Montreal International Jazz Festival, Day 9

It’s the 32nd annual Festival International de Jazz de Montreal. MAGNET’s Mitch Myers translates the action.

From what I understand, Christian McBride is one of the busiest bassists in jazz. Certainly a virtuoso and in demand, McBride arrived in Montreal to play the Jazz Festival for the 10th time—and he’s only 40! Playing to a full house at the Gesù Theater, McBride and his group, Inside Straight, got right down to business, performing tunes off of their 2009 CD, Kind Of Brown. This band is frighteningly good: McBride’s stand-up bass work was strong, confident and bracing, alto/soprano saxophonist Steve Wilson’s playing was sharp and his solos were spot on, vibraphonist Warren Wolf is simply amazing, and drummer Carl Allen a true standout. The show was fun, too, as the band played a funky soul/jazz groove thing entitled “Used ‘Ta Could,” as in, “I used ‘ta could do stuff like that.” Unfortunately, they played just over one hour with a quick five-minute encore. It only was about 7:20 p.m., and the crowd was still begging for more, but McBride came out and said that he had to leave immediately to catch a 9 p.m. flight home. Yeah, right. Like I said, Christian McBride is a busy guy.

Pianist Cyrus Chestnut also performed at the Gesù Theater that night, and thankfully he didn’t have anyplace more important that he had to go. Chestnut’s piano trio didn’t draw the largest crowd, but they certainly satisfied the audience and played a series of amazing “spontaneous compositions,” as Chestnut likes to call his group’s improvisations. Bassist Dezron Douglas and drummer Neal Smith tread gently and allow Chestnut to run free all over the piano, and my friends noticed his clever sonic references to the TV themes from both Jeopardy and Perry Mason. Chestnut and his band were clearly having fun, their fine show was not cut short, and they didn’t stop playing until midnight.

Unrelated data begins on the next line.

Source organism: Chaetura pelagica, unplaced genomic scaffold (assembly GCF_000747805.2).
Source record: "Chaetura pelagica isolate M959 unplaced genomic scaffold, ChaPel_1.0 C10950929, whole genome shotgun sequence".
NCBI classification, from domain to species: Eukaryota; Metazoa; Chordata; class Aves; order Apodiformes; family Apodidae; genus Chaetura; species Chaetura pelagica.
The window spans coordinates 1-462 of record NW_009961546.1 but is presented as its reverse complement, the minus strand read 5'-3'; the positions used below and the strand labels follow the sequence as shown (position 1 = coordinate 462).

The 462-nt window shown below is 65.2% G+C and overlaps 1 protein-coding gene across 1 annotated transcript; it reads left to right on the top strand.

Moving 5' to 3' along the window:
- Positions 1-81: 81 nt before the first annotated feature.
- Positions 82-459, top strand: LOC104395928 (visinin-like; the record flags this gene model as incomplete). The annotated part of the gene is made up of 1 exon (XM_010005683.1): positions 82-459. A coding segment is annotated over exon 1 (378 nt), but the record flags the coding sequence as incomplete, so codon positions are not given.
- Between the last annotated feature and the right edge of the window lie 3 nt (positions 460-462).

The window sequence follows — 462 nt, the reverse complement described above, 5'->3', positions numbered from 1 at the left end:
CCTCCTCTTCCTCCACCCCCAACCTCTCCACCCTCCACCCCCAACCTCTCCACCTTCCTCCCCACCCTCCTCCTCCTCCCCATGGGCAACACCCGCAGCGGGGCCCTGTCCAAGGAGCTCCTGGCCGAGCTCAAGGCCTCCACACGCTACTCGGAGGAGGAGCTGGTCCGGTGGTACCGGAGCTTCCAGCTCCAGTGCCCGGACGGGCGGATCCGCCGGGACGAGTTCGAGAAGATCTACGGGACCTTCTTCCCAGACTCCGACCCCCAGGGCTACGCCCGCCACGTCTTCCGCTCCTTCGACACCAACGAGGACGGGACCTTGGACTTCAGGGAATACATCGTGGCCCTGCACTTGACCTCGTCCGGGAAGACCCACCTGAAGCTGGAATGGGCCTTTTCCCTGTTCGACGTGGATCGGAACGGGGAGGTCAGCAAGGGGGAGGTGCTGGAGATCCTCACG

And the midnight hour was the just the right time to stroll down to the Savoy du Métropolis and get local and get wild with Montreal’s own Nomadic Massive, a multicultural hip-hop collective with conscious messages and crazy rhythms from Africa, the Caribbean, Soul Train and beyond. Rapping and singing in English, Spanish, French, creole and Arabic, this was a party, y’all. The Savoy is a pretty small room, but it was the third of a four-night run for the band, and there was a steady line outside waiting to get in. Still, the Montreal crowd was loose and loving, and I have to admit that these fine people really do know how to enjoy themselves up here. Prediction: Nomadic Massive will inevitably occupy a much larger stage at some future Montreal Jazz Festival, probably quite soon. I can only hope that I’ll be there, too.

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